If you missed the presentation, you can review the materials or listen to a recording of the webinar here. To find materials from other presentations on construction topics, click here and scroll to the bottom of the page. The next webinar in the series will be hosted in June 2015 – look for an invitation in May.   

Upcoming Webinar: How to Pick the Right Contractor for Your Construction Project

Join us for the second of our ongoing, complimentary webinars focusing on pertinent construction topics and updates. This webinar, presented by Foster Pepper attorney Greg Guedel, is titled “How to Pick the Right Contractor for Your Construction Project.”

Greg will take questions from the audience following the presentation. If you have a question you would like addressed, please email Price Herriage-Wilson at by Friday, March 27, 2015.

To see the materials or listen to a recording of Greg’s last webinar “How Long Can a Construction Claim Last?” click here.

CLE (attorney) credits pending.
Certificate of completion available for other organizations. 

Thursday, April 2, 2015
2:00 – 2:30 p.m. 

Greg Guedel, Foster Pepper PLLC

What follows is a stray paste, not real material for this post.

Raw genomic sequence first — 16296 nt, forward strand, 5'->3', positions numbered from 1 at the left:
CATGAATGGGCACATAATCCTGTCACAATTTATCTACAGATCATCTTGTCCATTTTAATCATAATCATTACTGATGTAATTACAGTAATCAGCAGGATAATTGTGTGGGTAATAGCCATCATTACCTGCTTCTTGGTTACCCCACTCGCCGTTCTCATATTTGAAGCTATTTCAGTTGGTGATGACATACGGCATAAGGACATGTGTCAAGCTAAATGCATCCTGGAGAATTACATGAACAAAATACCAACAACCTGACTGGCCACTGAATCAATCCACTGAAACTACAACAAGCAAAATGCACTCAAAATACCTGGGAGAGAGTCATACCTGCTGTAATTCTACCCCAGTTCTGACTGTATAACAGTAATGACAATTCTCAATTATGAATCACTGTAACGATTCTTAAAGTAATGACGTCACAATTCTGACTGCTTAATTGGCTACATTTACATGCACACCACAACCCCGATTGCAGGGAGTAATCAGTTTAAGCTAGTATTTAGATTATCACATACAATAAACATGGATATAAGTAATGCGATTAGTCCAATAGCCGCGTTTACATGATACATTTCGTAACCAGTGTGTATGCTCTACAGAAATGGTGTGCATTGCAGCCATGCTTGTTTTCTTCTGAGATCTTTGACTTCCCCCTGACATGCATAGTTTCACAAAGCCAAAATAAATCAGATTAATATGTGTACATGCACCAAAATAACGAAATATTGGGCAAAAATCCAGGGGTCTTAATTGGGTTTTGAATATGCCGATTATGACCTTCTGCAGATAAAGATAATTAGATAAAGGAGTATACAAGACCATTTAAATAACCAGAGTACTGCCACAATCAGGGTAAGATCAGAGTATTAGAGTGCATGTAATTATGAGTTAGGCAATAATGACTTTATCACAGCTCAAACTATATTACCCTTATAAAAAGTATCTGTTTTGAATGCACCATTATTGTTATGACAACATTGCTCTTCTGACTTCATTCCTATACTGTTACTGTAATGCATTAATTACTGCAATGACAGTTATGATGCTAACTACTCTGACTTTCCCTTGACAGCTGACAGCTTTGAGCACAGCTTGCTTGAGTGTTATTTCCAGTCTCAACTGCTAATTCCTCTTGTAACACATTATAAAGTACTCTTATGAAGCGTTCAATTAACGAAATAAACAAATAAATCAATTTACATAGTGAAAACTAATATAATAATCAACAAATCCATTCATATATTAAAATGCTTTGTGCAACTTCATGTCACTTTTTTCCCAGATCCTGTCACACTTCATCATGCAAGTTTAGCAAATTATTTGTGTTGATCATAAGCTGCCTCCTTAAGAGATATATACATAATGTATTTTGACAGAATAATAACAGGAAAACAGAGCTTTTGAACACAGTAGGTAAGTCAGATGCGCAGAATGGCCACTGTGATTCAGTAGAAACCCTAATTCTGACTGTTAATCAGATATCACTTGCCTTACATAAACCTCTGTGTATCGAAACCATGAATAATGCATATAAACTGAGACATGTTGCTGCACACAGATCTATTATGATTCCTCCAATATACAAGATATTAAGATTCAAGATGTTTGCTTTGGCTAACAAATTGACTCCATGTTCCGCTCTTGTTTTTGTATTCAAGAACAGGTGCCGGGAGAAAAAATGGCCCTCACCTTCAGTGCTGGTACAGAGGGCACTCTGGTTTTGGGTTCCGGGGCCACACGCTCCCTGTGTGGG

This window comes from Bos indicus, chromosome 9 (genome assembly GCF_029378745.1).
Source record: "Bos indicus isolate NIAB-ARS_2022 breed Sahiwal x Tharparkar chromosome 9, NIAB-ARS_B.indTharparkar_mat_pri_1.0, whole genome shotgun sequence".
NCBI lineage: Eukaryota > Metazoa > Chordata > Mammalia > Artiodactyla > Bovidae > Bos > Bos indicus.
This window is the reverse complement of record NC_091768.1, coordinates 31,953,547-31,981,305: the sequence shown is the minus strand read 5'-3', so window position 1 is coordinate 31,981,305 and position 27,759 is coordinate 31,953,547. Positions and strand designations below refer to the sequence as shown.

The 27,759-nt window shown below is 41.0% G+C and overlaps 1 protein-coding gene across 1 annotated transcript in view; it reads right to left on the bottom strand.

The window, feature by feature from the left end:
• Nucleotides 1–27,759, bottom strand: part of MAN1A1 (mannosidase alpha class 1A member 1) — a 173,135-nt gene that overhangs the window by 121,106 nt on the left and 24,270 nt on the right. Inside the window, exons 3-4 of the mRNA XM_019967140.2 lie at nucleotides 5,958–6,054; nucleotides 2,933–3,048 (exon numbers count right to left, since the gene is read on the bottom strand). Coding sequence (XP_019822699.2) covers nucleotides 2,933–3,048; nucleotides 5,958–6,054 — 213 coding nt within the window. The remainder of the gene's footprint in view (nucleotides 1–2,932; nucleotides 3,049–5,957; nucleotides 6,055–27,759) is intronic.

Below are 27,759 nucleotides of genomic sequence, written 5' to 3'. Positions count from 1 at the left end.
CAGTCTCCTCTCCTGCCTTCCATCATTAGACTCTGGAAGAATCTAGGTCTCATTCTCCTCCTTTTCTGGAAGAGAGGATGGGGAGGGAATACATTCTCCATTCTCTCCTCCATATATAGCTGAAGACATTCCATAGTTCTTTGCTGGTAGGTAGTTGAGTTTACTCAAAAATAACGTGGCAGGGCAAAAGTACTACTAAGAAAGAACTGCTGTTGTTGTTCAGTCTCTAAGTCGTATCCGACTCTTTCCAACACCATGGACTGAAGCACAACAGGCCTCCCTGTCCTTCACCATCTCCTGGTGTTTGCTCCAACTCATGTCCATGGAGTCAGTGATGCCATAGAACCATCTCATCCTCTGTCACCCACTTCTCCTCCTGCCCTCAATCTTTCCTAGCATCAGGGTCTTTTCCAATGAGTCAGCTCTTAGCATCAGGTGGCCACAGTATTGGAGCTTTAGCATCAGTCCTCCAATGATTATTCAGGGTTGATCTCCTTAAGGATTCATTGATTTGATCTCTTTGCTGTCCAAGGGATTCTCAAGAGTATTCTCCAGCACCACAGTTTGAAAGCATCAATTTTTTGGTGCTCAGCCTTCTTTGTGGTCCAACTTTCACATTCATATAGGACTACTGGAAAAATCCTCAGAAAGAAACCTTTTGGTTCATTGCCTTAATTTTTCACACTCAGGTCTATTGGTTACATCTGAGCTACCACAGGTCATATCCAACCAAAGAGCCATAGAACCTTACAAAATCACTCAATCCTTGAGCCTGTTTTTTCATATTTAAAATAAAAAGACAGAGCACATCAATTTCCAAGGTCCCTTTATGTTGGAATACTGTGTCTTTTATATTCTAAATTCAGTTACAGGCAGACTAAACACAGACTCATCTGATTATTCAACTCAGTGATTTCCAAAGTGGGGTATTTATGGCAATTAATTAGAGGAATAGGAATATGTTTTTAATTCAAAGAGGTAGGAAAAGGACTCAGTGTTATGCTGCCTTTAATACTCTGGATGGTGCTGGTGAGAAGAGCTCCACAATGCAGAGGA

Please RSVP to by Friday, March 27, 2015. 

Materials Available: "How Long Can a Construction Claim Last?" Webinar

On February 19, 2015 Foster Pepper attorney Greg Guedel presented a webinar titled "How Long Can a Construction Claim Last?" The webinar was the first in an ongoing series focusing on pertinent construction topics. Greg provided updated guidance on the statute of limitations for construction claims and discussed critical dates and events, specifically substantial completion and termination of services, which determine whether a claim on a construction project has expired under Washington state law. Greg used the case Dania, Inc. v. Skanska USA Building, Inc. to illustrate the complexities of filing a construction claim.